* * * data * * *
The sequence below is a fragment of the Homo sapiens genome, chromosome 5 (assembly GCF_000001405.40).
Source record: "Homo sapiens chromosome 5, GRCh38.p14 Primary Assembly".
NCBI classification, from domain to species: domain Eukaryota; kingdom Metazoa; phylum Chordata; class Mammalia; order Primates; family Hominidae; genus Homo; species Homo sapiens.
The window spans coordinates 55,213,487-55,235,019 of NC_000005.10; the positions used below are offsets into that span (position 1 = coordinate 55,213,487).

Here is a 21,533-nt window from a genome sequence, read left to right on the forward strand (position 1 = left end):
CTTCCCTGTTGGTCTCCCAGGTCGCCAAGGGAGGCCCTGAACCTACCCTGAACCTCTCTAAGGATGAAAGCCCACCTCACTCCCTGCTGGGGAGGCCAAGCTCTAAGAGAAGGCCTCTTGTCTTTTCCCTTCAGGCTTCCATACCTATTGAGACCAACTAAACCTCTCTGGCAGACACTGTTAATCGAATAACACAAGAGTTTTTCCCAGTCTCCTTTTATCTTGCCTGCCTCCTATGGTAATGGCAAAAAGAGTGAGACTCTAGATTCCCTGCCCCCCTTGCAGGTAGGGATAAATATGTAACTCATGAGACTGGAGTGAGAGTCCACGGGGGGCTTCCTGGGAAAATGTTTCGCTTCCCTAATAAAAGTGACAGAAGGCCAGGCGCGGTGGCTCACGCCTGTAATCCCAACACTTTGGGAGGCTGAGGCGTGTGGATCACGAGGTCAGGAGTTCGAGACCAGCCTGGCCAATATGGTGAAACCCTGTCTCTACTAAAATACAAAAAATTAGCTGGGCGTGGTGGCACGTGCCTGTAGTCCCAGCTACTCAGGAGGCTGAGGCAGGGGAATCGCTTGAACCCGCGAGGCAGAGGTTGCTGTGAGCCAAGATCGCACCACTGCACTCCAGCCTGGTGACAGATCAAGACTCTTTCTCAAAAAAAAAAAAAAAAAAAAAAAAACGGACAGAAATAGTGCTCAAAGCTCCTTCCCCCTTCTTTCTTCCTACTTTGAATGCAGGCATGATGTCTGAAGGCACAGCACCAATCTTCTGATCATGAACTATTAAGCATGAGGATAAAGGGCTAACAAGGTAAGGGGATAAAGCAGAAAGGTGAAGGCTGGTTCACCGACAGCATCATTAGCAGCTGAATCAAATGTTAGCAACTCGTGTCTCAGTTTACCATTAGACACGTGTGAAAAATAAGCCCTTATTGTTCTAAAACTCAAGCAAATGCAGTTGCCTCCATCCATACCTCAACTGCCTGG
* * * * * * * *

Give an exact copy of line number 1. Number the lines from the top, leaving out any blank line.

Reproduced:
The sequence below is a fragment of the Homo sapiens genome, chromosome 5 (assembly GCF_000001405.40).